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  • Writer's pictureDrew Dotson

A shifting miracle

I began drafting this post three weeks ago. I’ve made second and third attempts, but nothing I write feels quite right. Today I decided I’ll just type and post whatever leaves my fingers. However it comes out, I’m sharing for transparency, not pity.

In July 2021, I began taking what I touted as a cystic fibrosis (CF) miracle drug. I’ve written posts about how it transformed my life. I was most excited about the disappearance of my lifelong cough and how I could laugh freely and loudly without triggering a spell that led to sorrowful looks and the dreaded question: “Are you okay?” Life was looking up.

But at some point in the last 18 or 24 months, “Are you okay?” took a different shape. It was a question that resulted not because I was laughing until I coughed, but because I wasn’t chuckling much at all. I felt off in a way that was hard to describe.

It was as though my life, once vibrant with color, was slowly transitioning to grayscale—diminishing hues one increment at a time. I didn’t notice it from day to day, but when I paused to inventory my mental and emotional well-being, the change was perceptible. I’m no stranger to anxiety and depression, but this felt like something more.

Having been conditioned to pay careful attention to the way I feel, physically and mentally, I’m often in tune with my body and mind. But I gradually felt my sense of control slipping away. Randomly throughout the day, it was almost like someone popped out and announced, “Surprise!,” changing my mood without warning. Even in the hardest of times, I’ve typically been able to predict my behavior and remain even-keel, but suddenly I felt like a marionette, controlled by something outside of myself.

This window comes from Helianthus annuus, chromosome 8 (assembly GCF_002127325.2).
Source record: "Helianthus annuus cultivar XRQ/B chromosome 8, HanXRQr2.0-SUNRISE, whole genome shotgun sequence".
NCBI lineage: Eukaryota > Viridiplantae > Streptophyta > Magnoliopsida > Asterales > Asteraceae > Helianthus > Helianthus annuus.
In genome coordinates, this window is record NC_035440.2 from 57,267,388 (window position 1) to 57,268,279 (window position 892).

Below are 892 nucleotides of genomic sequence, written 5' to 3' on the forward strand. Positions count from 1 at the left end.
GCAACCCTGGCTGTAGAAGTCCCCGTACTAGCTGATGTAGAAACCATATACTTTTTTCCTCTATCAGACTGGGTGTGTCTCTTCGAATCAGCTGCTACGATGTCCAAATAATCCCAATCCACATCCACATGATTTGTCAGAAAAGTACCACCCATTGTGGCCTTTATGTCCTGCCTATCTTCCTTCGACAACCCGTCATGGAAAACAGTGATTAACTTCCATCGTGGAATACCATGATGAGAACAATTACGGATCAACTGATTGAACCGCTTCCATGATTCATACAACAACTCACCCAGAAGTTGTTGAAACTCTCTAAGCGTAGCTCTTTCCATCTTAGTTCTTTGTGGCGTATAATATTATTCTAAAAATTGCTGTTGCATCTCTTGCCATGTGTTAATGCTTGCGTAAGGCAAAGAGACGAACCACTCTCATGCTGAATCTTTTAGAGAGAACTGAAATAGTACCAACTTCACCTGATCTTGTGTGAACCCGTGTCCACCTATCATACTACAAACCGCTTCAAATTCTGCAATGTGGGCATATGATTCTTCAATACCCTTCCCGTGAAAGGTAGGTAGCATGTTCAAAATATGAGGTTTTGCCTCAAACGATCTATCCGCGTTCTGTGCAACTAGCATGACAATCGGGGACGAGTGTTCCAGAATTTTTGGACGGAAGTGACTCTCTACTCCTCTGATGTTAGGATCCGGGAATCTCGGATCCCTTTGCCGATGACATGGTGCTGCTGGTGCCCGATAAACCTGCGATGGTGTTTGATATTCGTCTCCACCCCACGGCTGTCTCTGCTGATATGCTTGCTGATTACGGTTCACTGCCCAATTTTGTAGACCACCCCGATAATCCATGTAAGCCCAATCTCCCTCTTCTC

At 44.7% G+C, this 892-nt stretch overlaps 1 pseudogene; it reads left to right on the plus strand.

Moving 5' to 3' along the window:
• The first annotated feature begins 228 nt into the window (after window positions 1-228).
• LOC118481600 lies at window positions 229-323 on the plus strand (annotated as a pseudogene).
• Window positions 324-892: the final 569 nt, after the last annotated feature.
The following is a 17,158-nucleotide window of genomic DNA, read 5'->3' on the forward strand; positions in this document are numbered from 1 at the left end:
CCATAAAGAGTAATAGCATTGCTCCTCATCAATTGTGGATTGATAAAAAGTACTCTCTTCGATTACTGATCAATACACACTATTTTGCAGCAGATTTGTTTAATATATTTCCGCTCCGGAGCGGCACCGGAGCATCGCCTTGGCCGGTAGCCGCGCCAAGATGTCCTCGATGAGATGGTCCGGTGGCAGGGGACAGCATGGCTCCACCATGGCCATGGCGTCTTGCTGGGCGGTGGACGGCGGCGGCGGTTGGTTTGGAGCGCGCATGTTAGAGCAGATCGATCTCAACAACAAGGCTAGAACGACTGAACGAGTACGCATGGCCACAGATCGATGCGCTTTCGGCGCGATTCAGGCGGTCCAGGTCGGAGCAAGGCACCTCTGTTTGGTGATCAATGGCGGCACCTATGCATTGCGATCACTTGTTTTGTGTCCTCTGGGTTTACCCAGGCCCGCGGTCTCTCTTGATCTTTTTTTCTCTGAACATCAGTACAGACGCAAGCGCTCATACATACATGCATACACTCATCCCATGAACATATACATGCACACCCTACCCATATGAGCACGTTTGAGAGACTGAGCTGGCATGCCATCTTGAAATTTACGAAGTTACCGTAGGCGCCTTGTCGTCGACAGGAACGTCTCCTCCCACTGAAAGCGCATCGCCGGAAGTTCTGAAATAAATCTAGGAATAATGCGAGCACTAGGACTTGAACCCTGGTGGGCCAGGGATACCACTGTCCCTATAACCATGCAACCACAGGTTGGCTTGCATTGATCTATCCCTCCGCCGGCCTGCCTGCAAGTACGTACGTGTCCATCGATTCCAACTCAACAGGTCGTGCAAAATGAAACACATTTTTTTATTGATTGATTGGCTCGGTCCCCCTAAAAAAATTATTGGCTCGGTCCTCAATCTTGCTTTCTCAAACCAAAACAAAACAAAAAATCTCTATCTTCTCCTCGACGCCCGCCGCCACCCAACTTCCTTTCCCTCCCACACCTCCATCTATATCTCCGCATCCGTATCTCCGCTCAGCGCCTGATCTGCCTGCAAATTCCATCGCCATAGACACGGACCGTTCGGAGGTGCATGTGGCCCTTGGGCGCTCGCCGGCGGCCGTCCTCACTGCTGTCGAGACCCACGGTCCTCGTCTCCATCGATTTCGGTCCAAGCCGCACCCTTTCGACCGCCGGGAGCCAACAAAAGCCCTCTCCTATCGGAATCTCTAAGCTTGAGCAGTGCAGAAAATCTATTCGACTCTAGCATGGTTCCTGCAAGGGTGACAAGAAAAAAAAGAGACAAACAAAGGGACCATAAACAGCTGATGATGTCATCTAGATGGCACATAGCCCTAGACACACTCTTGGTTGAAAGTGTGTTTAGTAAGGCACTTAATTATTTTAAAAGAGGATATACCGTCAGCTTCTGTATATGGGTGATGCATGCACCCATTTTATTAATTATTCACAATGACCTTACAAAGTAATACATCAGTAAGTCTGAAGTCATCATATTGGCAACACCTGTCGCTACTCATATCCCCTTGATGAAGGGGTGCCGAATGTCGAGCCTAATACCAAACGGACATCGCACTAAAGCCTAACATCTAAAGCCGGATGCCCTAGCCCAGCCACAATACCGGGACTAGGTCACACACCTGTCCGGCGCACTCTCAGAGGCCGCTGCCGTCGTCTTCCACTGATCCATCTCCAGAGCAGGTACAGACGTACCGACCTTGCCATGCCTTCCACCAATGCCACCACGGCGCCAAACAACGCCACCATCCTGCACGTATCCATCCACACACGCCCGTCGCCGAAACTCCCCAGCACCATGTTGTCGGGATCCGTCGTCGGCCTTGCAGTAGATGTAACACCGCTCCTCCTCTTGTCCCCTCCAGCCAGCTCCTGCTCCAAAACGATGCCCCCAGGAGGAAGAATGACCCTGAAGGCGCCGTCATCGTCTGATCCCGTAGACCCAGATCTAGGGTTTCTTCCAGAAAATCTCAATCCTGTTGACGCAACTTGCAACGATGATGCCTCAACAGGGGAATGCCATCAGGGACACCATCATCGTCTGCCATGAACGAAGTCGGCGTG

Now, after having worked diligently (with the help of medical professionals) to rule out other potential causes, I’ve grown increasingly confident that these changes are debilitating side effects of the drug. And they’re not just isolated to me. Other CF patients have been vocal about their significantly decreased quality of life, which is how I made the connection in the first place.

I’m going to take the necessary steps to improve my well-being, whatever those might look like—even if I have to wish my miracle farewell. I already journal and meditate daily, exercise five times a week, go to therapy, see a psychiatrist, do blue-light treatment, and the list goes on. Trust me when I say I prioritize my well-being (read: I’m not seeking recommendations unless you’re a doctor (or patient, even) at an accredited CF care center).

But sometimes in life, you find yourself at a difficult crossroads.

If you’re struggling for any reason, I feel you. There’s still so much work to be done to normalize the discussion around mental health. Know that there are people who will support you and make you feel heard, and, for now, it’s okay to take a break from those who don’t.

Cough ya later.

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1 Comment

Jan 06

I so wish your meds didn't have this side affect for you. Such a challenging decision to make. Man, I wish this wasn't the case!! Much love.

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